by Bill

Dentistry, DNA, and Detectives

Oct. 1, 2010
Most hygienists compare dental records every day. They know, even if they don't have to do it themselves, how dental anatomy and radiographs can be used for identification of the dead.
Most hygienists compare dental records every day. They know, even if they don't have to do it themselves, how dental anatomy and radiographs can be used for identification of the dead.1 Even if the jaw isn't intact, teeth are nearly indestructible. They survive long after other parts of the body have decayed into dust. They even survive fires and cremation. Forensic dentists can now extract and compare the DNA from the remaining pulp within the teeth and compare it to the DNA of relatives for identification.

It doesn't take much DNA. Even in a tooth with a root canal, there's more than enough DNA for testing. It needn't be fresh either. Scientists were able to extract DNA from the Dead Sea Scrolls. They were written on parchment, and parchment is made from animal skins. Take one animal skin, scrape the hair off, soak it in lime, stretch until very thin, and let it dry. Presto. Parchment. Well, maybe not so presto.

It was the Greeks who started using animal parchment on a big scale. They had to. Previously, they wrote everything on paper scrolls made from papyrus. They wrote so much that they ran out of papyrus. It only grew in the Nile delta and the demand was so great that it was over-harvested almost to extinction. Sound familiar?

Teosinte (green) on blue corn

By analyzing the DNA extracted from the scrolls, scientists were able to determine that the parchments were made from goat skins and radiocarbon dated most of them to the first century B.C.E.

DNA has been used to date even older objects. Recently, doctors from Massachusetts used a laparoscope to extract a tooth from a 4,000-year-old mummified skull. Using what little remained of the DNA from the desiccated pulp, they were able to identify both age and gender. An even more incredible bit of genetic detective work2 was tracking down the source of a summertime favorite – corn on the cob. There's no other plant like it that grows wild anywhere in the world. Scientists were able to track down the ancestry of corn to maize, a plant domesticated by early native Americans, but the trail went cold from there.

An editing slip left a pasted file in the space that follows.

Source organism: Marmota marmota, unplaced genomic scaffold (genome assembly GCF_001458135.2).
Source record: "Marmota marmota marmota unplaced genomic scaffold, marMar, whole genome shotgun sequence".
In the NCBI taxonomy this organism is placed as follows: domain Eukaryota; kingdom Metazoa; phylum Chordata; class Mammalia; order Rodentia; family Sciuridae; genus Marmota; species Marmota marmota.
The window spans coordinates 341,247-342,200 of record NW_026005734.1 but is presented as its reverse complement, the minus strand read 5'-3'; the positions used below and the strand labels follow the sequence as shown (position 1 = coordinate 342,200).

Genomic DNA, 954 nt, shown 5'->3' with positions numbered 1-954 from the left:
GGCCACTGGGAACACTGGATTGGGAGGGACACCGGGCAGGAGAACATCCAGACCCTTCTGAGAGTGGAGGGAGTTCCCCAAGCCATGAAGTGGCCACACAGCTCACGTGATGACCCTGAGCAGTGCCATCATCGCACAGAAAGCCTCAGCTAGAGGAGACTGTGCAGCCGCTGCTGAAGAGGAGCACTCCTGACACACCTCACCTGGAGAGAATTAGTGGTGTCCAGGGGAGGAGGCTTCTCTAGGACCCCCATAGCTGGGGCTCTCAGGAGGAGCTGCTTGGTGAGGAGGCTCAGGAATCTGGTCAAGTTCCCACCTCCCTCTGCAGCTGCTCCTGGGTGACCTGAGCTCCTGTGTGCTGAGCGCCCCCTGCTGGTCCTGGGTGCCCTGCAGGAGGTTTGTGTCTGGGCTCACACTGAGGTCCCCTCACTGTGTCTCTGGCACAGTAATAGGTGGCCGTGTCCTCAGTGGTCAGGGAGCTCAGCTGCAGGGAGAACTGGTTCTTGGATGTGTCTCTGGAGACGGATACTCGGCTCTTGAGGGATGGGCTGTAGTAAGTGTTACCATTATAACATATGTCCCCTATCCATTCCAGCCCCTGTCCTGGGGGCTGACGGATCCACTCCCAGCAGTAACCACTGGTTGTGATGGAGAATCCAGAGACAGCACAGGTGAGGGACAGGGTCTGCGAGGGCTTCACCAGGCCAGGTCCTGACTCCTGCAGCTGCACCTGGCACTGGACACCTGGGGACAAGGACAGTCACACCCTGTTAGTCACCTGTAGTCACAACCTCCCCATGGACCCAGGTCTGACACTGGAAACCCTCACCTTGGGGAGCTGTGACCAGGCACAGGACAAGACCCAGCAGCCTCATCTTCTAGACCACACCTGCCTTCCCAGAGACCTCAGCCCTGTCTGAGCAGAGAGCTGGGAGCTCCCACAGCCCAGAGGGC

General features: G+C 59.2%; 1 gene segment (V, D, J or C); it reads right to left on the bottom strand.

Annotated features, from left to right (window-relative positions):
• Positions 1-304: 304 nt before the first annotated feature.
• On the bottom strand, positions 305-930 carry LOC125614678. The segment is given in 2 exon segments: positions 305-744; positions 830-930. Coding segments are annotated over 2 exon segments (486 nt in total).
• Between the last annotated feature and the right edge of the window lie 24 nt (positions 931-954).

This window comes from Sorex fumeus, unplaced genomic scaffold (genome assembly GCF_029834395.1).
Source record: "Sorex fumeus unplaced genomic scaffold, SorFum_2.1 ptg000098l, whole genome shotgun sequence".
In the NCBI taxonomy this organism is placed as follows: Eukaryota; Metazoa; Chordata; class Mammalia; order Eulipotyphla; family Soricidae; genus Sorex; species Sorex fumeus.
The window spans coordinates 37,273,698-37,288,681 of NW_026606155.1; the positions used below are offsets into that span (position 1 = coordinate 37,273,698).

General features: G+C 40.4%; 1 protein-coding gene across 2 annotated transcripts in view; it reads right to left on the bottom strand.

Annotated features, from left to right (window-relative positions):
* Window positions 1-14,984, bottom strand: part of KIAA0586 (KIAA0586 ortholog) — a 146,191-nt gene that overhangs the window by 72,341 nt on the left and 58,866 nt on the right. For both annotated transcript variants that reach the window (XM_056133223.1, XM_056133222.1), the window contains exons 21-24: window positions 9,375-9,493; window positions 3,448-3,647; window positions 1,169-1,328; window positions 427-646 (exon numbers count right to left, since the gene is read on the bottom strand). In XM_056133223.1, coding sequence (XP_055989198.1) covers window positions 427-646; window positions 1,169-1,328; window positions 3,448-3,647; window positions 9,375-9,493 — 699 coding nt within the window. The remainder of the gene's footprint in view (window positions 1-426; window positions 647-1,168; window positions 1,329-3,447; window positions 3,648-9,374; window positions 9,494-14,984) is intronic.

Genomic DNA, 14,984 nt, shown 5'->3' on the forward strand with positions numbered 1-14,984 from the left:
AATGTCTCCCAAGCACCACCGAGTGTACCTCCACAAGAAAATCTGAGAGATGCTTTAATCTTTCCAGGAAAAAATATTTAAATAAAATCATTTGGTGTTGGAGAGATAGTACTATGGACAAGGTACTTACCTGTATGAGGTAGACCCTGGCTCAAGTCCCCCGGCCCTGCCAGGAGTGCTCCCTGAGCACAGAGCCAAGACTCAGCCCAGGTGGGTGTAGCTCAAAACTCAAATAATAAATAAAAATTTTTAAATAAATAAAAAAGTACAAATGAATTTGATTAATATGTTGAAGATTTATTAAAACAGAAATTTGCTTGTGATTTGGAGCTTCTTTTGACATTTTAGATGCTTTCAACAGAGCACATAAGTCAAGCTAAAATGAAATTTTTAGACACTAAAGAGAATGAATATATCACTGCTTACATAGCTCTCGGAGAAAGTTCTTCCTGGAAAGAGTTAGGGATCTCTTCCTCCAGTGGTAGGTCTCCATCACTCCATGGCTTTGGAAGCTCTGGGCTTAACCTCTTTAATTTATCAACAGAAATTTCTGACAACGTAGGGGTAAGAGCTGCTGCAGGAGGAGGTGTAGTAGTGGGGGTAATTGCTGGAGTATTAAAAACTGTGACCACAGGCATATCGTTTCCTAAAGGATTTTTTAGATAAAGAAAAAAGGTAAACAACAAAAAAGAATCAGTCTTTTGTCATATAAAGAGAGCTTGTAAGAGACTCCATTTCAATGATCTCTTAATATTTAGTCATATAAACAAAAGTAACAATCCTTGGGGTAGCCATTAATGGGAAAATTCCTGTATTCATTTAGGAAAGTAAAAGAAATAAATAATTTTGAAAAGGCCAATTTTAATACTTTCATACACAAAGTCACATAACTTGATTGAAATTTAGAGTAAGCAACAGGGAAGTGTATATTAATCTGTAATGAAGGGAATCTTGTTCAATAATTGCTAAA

In the 1930s, a geneticist named George Beadle discovered that the chromosomes of maize were very similar to a Mexican grass called teosinte (tay-o-sin-tee). But teosinte looks more like a stunted rice stalk than corn, with only a dozen seeds inside a stony case. Most scientists thought that the differences were just too great to have evolved in just a few thousand years. Dr. Beadle persevered, crossing and re-crossing corn and maize plants, eventually growing 50,000 descendents that looked very much like both parents. Then along came DNA typing and Dr. John Doebley. His team collected 60 samples of teosinte from everywhere it grew and compared their DNA to every known variety of maize. They were all genetically similar, but the scientists were able to pinpoint one particular species of teosinte that was the closest genetic match. Its "ear" is only 4 cm long and it only grows in the Balsas river valley in southern Mexico, making that the cradle of modern corn. Some 9,000 years ago, neolithic farmers began domesticating this little grass into what would eventually become maize.

How do we know domestication began 9,000 years ago? It turns out that there's a lot more information that can be coaxed out of DNA than just its similarity to other DNA.

2 Annu. Rev. Genet. 2004. 38:37-59 doi: 10.1146/annurev.genet.38.072902.092425. Copyright_c 2004 by Annual Reviews. All rights reserved. First published online as a Review in Advance on June 28, 2004, The Genetics of Maize Evolution.

Bill Landers has been president of OraTec Corp. since 1992. He is also a leading expert on chairside and laboratory periodontal risk assessment technologies, and his essays on periodontal disease have been published in several dental hygiene journals. Landers is a popular speaker and has presented hundreds of continuing education seminars on the microbiology of periodontal diseases.

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